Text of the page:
}
    }

    public static int getCallableCount() {
        synchronized (CALLABLE_COUNT_LOCK) {
            return callableCount;
        }
    }
}

private static void runMyCallableConcurrentlyWithRxJava() {
    long startTimeMillis = System.currentTimeMillis();

    final Semaphore semaphore = new Semaphore(1);
    try {
        semaphore.acquire();
    } catch (InterruptedException e) {
        e.printStackTrace();
    }
    Observable.just(new MyCallable(), new MyCallable(), new MyCallable(), new MyCallable())
            .flatMap(new Function<MyCallable, ObservableSource<?>>() {
                @Override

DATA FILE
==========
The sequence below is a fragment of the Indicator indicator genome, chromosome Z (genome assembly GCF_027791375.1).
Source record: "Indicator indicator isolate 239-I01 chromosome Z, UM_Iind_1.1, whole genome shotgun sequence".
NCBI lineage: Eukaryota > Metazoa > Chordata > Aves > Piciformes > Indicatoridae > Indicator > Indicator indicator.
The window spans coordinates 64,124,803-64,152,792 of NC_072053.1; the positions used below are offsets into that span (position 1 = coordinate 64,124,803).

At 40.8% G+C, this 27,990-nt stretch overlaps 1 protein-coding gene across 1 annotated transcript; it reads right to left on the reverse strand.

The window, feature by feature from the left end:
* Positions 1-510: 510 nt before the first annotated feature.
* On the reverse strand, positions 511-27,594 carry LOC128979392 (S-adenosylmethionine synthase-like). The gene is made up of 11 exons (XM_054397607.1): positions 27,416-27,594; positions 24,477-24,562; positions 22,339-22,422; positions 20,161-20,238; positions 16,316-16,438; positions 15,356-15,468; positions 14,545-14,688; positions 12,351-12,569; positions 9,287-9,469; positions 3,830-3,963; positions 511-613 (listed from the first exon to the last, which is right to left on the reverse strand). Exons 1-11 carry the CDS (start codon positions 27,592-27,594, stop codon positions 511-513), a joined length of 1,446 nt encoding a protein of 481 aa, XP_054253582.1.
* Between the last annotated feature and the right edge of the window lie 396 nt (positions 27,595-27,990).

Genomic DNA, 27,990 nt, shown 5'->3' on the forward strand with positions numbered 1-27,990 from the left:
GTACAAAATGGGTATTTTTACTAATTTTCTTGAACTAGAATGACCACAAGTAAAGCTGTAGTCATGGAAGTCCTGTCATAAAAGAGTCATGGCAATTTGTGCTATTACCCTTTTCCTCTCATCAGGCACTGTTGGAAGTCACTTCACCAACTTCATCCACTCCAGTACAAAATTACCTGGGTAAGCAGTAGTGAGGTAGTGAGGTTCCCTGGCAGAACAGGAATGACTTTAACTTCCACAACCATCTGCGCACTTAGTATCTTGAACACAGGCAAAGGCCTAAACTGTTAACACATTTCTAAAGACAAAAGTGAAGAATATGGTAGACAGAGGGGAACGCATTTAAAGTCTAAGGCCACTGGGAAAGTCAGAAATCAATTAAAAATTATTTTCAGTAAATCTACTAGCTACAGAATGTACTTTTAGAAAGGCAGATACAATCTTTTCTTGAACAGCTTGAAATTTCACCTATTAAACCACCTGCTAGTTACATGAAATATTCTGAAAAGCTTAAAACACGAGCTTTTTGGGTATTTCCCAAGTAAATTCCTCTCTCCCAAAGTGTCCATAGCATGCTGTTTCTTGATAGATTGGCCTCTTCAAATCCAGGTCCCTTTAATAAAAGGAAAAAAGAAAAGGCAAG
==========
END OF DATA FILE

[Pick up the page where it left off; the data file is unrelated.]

public ObservableSource<?> apply(@NonNull MyCallable myCallable) throws Exception {
                    return Observable.fromCallable(myCallable).subscribeOn(Schedulers.computation());
                }
            })
            .subscribeOn(Schedulers.computation())
            .subscribe(new Observer<Object>() {
                @Override
                public void onSubscribe(@NonNull Disposable d) {

                }

                @Override
                public void onNext(@NonNull Object o) {
                    System.out.println("onNext " + o);
                }

                @Override
                public void onError(@NonNull Throwable e) {

                }

                @Override
                public void onComplete() {